As described in the pitch, the rationale here is that the alternative complicates the mental model: an implicit return is supposed to be the same as an explicit return; an explicit return can be omitted whenever a function's (property's, subscript's, or initializer's) body consists only of a return statement with a single expression, and omitting it should have no effect. Resolving on the basis of the presence/absence of the return keyword complicates matters.

I had my thinking reversed. Closures already allow an implicit return keyword, and functions don't. I agree with you that it makes perfect sense to extend this to getters in particular. They look more like closures than functions, and the inconsistency in allowed syntax already exists.

I do have to admit, that coming from years and years Scala development, this is one of the things I miss.

I thought that adding some context how and why it works well there might give some more perspective here, and actually also why that exact same mechanism may not be all that suitable for Swift (unless bigger changes were made), hope this helps anyone who's wondering about the "but X does it" points.

One thing to keep in mind when pointing out Scala as an example here is that this feature is only really powerful and useful because of its interplay with with flow control statements like if / switch being expressions. This then allows always writing code with the assumption "last thing is returned:"

// def example: Int = 
def example =  // or inferred `: Int`
  if (conf) 2 else 3

// or even
val example = 2
val example = if (cond) 2 else 3

One has to keep in mind the other implications of the language's overall style when discussing this as well I feel. E.g. in Scala it is highly unusual to write "early returns", as the style leans heavily to exploit the "read until you hit last branch's last statement, and this is the returned value.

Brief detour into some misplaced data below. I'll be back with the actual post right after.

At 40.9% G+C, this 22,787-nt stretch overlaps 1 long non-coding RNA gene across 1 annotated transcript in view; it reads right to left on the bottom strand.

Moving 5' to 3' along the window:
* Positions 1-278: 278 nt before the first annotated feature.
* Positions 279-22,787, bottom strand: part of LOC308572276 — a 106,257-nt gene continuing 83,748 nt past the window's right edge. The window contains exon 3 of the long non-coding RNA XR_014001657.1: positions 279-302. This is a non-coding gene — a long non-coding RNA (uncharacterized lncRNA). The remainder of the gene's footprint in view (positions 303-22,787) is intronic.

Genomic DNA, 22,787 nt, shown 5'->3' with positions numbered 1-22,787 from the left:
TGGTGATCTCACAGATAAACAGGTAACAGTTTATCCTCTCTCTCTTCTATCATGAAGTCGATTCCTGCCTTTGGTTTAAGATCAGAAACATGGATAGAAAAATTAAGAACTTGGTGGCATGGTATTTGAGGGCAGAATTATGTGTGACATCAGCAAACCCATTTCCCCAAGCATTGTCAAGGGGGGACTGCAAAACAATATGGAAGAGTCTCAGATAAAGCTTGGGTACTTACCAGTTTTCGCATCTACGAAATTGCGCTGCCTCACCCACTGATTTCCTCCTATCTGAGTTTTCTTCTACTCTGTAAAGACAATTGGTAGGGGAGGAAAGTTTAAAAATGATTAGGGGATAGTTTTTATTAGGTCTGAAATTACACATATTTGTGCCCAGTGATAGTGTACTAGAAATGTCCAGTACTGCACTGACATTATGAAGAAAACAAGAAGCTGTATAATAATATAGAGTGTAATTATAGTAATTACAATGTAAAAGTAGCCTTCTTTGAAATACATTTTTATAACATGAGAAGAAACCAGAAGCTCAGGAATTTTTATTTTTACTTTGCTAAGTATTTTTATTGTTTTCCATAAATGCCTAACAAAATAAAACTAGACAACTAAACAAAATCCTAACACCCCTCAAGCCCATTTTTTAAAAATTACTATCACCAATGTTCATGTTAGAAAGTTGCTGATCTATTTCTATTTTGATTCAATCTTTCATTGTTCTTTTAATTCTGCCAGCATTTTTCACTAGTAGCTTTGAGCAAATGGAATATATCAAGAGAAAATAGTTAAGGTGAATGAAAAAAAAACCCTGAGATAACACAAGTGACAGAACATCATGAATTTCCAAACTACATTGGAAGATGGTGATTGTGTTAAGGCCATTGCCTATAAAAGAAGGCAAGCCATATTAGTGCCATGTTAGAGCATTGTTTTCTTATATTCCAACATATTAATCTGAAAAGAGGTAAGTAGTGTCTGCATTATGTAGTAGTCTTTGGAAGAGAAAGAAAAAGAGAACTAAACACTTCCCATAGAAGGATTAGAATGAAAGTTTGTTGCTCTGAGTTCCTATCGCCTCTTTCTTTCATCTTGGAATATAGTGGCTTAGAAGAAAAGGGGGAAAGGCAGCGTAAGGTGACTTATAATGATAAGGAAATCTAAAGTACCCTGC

In Swift we often do early returns, for example because the guard statements encourage the style of guard ... else { return ... }, where I agree the return makes it much more clear to readers that "aha, we're returning early here!", even if they have no idea about guards. So it seems to me that to remain true to this style, and extend the implicit return to only a few specific things: single expression closures, getters, functions (?).

Overall sounds like a good idea and I hope it can be polished up and land :slight_smile:

True, however the following code is also legal, and resolves to the (Int)->Int overload:

var getBad2: ()->Int = { bad() }

I think it is seriously problematic that the computed property acts differently than the closure here. We have a high bar for source-breaking changes, requiring that the existing behavior is “actively harmful”, and I believe this situation rises above that bar.

A reasonable developer could quite easily write the line you have for getBad, forgetting the return and expecting it to work just like a closure and call the Int-returning overload, only to discover later—hopefully through testing but possibly not until after deploying to clients—that it actually crashes the application at run-time.

This is bad, and should be fixed.

2 Likes